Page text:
Portalis added that “experience must fill one by one the blanks that we leave. The codes of the peoples are made over time; but, strictly speaking, they are not made.” Again, this is a spirit which, if we are familiar with it at all, we in the English-speaking world mostly associate with Hayek ― presented, in clear terms, 170 years before Law, Legislation and Liberty.

And how is law to be adapted to this incessant movement of human affairs? It is the judges, ultimately, who must do it. Legislation, says Portalis, can only fix the general principles, while “it is the judge and the lawyer who, imbued with the general spirit of the laws, must direct their implementation.” While Bentham thought the very existence of a common law developed ― or, as he claimed, “manufactured” ― by judges a calamity, Portalis thought it an inextricable part of law-based government. (Portalis uses the expression “nations policées,”which the federal government’s translation renders by “civilized nations,” but I don’t think that the emphasis is on civilization so much as on “a government of laws, not of men,” or at least “rule by law” is not “rule of law”; Portalis contrasts the nations he has in mind with Turkey, which was not so much uncivilized as ― in his telling anyway ― lawless.) In polities where the law prevails,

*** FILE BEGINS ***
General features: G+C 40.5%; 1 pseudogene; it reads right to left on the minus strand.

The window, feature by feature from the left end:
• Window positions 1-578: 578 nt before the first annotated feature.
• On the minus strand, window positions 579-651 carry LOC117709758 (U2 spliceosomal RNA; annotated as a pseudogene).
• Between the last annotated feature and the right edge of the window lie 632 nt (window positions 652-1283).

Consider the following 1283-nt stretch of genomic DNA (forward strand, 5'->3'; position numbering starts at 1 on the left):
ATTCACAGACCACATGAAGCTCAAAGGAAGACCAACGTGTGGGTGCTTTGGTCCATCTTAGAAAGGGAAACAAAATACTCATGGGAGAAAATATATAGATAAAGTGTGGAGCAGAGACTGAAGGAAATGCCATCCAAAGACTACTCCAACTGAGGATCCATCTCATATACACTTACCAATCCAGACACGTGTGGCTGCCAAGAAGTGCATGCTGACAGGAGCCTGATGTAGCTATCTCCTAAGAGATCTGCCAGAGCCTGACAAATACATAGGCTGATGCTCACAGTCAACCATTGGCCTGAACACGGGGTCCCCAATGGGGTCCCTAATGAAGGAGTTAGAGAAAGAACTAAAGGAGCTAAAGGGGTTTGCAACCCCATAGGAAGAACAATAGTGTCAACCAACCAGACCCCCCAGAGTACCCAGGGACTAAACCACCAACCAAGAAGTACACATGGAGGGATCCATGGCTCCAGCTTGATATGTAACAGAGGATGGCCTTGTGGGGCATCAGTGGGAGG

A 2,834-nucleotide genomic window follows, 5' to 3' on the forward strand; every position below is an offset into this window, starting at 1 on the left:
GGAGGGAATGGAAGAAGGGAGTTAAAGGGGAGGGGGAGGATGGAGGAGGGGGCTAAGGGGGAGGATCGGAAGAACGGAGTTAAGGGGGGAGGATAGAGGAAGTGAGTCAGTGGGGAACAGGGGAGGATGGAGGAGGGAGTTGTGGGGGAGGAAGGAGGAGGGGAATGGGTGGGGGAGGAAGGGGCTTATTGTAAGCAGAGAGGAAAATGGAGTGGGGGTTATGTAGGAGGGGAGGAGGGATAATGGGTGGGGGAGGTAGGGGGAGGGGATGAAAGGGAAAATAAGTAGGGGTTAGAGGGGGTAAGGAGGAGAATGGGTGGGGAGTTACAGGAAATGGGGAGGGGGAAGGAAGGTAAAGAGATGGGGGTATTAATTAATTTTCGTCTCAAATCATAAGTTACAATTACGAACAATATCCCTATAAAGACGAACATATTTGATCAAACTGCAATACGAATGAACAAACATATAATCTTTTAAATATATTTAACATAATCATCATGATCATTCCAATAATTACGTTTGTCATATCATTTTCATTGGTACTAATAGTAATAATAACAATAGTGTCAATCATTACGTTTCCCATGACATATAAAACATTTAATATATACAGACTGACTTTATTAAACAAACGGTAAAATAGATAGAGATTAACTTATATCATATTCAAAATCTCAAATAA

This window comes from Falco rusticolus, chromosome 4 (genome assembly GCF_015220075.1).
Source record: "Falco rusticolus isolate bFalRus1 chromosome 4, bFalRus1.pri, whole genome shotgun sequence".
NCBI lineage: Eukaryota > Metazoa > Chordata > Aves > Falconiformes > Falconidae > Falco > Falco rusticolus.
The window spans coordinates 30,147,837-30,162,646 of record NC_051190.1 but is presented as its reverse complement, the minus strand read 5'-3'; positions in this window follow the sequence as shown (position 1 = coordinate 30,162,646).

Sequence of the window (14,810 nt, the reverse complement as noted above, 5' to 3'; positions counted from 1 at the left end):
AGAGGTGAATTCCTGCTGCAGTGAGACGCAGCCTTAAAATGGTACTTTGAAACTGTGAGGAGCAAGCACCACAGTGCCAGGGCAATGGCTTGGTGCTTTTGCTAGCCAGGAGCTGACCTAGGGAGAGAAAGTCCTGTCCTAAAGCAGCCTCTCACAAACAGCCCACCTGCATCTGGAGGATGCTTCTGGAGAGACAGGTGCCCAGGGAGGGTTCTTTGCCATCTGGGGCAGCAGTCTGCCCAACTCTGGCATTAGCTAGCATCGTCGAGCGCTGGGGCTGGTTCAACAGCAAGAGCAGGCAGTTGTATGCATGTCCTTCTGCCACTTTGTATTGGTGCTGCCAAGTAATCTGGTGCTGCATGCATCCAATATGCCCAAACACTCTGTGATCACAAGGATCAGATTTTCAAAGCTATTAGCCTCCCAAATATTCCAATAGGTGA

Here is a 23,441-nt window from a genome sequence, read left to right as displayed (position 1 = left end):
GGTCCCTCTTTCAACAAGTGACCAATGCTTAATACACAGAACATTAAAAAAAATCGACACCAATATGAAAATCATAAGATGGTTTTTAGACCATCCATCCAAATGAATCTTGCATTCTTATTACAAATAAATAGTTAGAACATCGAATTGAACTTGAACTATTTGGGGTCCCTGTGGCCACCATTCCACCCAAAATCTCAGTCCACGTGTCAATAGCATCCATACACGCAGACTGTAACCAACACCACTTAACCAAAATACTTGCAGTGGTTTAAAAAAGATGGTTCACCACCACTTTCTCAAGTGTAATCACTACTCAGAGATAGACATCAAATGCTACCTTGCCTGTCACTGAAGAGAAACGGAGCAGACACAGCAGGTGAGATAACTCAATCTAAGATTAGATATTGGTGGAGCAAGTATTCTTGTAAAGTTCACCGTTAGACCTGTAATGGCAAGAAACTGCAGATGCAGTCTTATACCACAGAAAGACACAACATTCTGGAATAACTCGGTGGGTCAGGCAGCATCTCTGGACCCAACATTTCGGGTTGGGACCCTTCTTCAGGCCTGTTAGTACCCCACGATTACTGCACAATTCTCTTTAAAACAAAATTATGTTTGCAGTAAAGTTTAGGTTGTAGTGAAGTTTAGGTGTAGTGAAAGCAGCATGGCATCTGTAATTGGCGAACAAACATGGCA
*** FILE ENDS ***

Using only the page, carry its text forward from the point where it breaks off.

there emerges, beside the sanctuary of statutes, and under the legislator’s watch, a store of maxims, decisions, and doctrine, which works itself pure every day through practice and the clash of judicial debates, which always increases with all acquired knowledge, and which has always been considered to be the true supplement of legislation.

Portalis adds, later on, that even though the legislature must “keep watch over the case law,” and can correct it, it is necessary for case law to exist.

The idea of the law working itself pure is, of course a familiar one to common lawyers, or at least to the sort of people whom others, more cynically minded, might see as common law romantics. It is striking to see it expressed, in those very terms (Portalis uses the word “s’épure“), by the great French codifier. But then, it’s not exactly a new observation that it sometimes by looking at the thoughts and the customs of others that we learn more about our own, and perhaps even come to appreciate them in new ― or in old but forgotten ― ways.